Hello, and apologies for my fortnight’s absence – I have been in the midst of my English Literature A-Level exams. They are finished now and all being well with my grade (fingers crossed) I will be starting to study the subject at University in September, which is very exciting!
I am returning with a brand new blog feature: ‘My Tuesday Trio’. In this weekly post, I will be choosing three books that best exhibit a certain literary feature, whether it is the best beginnings, endings, or anything in between! If you have suggestions for a My Tuesday Trio post I would love to hear from you.
This week I will be choosing my top 3 endings in literature:
- The Handmaid’s Tale by Margaret Atwood
Synopsis: Offred is a Handmaid in the Republic of Gilead. One of the few remaining fertile women after radiation poisoning, she is ‘gifted’ to one of the high-ranking Commanders of the regime. Subject to an uber-controlling, militarised rule, she fights to survive without forsaking her free will and capacity for passion – in a world where love has become surplus to function.
Why Top Three? The ending of The Handmaid’s Tale is so innovative that it made me stare blankly into space for ages after finishing the book, trying to collect my thoughts. It completely alters how you view the rest of the story! As one of my assignments this year, I wrote 1,500 words just on the final chapter of the book, so that should give you some indication of how major the ending is.
- The Storyteller by Jodi Picoult
Synopsis: Intensely self-conscious of her facial scarring, Sage Singer works the night shifts in a bakery and shuns company. However, she strikes up a friendship with Josef Weber who attends the same grief support group, who also has a painful story to tell. However, Sage is soon to find out that knowing the story does not mean knowing the storyteller…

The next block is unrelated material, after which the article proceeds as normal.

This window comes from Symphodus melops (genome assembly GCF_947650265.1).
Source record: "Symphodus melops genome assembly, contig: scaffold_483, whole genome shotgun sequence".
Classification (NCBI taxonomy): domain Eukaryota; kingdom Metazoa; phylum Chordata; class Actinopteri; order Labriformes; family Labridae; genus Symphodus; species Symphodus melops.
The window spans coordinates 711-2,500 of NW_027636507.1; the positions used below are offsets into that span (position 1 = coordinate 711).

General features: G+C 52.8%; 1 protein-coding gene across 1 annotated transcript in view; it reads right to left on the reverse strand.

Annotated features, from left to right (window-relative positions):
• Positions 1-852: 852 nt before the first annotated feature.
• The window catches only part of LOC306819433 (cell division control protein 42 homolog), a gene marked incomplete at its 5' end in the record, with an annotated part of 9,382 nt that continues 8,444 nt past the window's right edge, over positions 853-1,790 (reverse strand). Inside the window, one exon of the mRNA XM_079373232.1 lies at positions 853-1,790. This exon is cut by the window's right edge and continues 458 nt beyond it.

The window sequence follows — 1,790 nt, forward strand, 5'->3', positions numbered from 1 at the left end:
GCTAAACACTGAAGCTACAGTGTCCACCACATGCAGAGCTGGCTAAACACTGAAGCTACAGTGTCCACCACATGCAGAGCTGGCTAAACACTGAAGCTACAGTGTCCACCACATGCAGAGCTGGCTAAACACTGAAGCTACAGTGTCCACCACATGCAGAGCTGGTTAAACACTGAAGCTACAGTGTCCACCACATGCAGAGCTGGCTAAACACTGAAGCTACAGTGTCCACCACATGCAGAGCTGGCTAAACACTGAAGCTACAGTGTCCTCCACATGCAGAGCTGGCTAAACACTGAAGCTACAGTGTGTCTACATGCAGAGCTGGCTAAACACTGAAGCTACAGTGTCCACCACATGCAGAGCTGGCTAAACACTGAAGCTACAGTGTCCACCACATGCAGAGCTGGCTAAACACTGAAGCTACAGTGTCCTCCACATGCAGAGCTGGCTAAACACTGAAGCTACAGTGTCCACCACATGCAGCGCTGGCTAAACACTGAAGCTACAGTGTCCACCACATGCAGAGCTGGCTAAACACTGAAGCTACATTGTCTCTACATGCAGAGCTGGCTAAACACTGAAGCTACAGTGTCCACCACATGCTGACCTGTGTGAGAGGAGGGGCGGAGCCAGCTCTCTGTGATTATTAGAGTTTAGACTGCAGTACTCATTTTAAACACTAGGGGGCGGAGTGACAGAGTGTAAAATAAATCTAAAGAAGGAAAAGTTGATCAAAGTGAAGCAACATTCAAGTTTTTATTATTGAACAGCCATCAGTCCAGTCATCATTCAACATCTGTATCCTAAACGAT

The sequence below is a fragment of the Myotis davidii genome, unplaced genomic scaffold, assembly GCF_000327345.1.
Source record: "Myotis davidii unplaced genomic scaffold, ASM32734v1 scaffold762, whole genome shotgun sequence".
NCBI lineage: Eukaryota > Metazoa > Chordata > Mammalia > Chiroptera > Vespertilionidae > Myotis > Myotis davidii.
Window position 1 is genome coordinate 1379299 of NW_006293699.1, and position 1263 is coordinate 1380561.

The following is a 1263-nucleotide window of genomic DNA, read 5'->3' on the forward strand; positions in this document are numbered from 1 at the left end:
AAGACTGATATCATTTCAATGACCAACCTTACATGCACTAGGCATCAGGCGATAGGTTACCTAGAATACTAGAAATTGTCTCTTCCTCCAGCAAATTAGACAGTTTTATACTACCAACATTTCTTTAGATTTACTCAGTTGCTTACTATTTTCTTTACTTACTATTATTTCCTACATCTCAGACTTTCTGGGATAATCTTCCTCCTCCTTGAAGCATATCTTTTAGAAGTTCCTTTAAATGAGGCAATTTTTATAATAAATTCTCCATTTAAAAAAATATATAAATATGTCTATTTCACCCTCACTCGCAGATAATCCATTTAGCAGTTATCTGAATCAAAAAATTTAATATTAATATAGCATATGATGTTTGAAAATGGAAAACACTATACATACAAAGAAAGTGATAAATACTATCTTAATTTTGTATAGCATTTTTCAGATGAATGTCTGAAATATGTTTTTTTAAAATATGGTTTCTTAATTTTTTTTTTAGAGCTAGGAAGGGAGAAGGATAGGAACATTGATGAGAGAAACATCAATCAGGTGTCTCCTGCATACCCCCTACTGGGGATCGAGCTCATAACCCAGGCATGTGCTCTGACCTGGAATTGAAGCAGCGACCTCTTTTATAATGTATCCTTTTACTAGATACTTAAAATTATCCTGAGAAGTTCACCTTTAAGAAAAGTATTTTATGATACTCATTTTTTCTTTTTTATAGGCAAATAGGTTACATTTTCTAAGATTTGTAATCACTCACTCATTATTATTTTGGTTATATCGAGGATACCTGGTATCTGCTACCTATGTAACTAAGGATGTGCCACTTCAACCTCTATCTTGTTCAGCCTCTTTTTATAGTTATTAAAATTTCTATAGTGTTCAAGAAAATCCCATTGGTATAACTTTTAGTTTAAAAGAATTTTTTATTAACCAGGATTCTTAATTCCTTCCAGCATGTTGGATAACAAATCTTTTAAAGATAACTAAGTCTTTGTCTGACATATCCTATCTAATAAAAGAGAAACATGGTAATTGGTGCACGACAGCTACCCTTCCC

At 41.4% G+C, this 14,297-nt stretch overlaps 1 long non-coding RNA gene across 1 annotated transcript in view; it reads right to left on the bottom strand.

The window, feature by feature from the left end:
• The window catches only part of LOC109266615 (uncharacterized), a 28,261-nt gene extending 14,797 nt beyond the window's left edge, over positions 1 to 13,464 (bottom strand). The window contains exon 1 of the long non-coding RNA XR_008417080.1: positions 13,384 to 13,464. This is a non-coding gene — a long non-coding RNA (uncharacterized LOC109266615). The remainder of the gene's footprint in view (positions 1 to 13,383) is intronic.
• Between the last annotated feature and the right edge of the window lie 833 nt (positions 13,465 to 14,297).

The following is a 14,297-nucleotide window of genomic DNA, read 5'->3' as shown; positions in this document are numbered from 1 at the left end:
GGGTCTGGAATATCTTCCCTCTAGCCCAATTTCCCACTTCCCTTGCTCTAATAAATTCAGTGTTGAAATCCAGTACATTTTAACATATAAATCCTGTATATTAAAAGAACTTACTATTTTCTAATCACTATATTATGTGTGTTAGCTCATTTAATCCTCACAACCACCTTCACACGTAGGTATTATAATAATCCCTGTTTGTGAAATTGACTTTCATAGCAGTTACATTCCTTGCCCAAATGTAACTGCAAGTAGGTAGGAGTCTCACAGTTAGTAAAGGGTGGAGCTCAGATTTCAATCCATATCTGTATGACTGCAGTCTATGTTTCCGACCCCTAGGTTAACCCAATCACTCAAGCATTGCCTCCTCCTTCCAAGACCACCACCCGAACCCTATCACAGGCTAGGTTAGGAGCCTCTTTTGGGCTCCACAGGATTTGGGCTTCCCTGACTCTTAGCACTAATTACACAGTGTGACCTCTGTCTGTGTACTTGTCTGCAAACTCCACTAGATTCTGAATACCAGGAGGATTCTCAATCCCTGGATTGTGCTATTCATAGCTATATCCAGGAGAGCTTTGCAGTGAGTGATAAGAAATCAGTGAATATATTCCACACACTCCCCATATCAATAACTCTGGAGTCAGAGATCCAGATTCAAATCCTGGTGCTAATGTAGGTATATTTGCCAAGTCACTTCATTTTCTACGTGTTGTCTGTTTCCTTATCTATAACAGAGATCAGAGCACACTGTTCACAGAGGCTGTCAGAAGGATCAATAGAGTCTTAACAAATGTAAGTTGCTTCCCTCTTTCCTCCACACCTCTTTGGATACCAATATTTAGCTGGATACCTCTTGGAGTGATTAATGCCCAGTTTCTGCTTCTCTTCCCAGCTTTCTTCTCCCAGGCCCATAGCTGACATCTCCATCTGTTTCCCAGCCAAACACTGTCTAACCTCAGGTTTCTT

Why Top Three? The ending of The Storyteller is another that irrevocably changes your perspective on the rest of the story. I was not expecting the final twist at all, it is one of those unexpected moments in a book that leaves you completely blindsided. Such a powerful ending made me ask some major questions about the nature of evil and forgiveness.
- The Book Thief by Markus Zusak
Synopsis: The Book Thief is a powerful and emotive story about Liesel Meminger, a German girl whose humanity shines through the brutality of World War Two. Translated into over 40 languages, Zusak’s novel has moved readers worldwide (it certainly reduced me to tears!) As hopeful as it is harrowing, The Book Thief is a poignant portrayal of the human capacity for endurance and compassion.
Why Top Three? The ending of The Book Thief is not the dramatic twist that occurs in the previous choices. It is still unpredictable, yet its focus is less on surprise factor and more on reaching the climax of the turbid emotional experience that is reading this book, to end with almost painful poignancy. Its powerful final line – ‘I am haunted by humans’ – also remains one of my favourites in any book.
“I am haunted by humans.” ~ The Book Thief by Markus Zusak
What is your favourite ending in literature? Let me know in the comments, I would love to hear from you!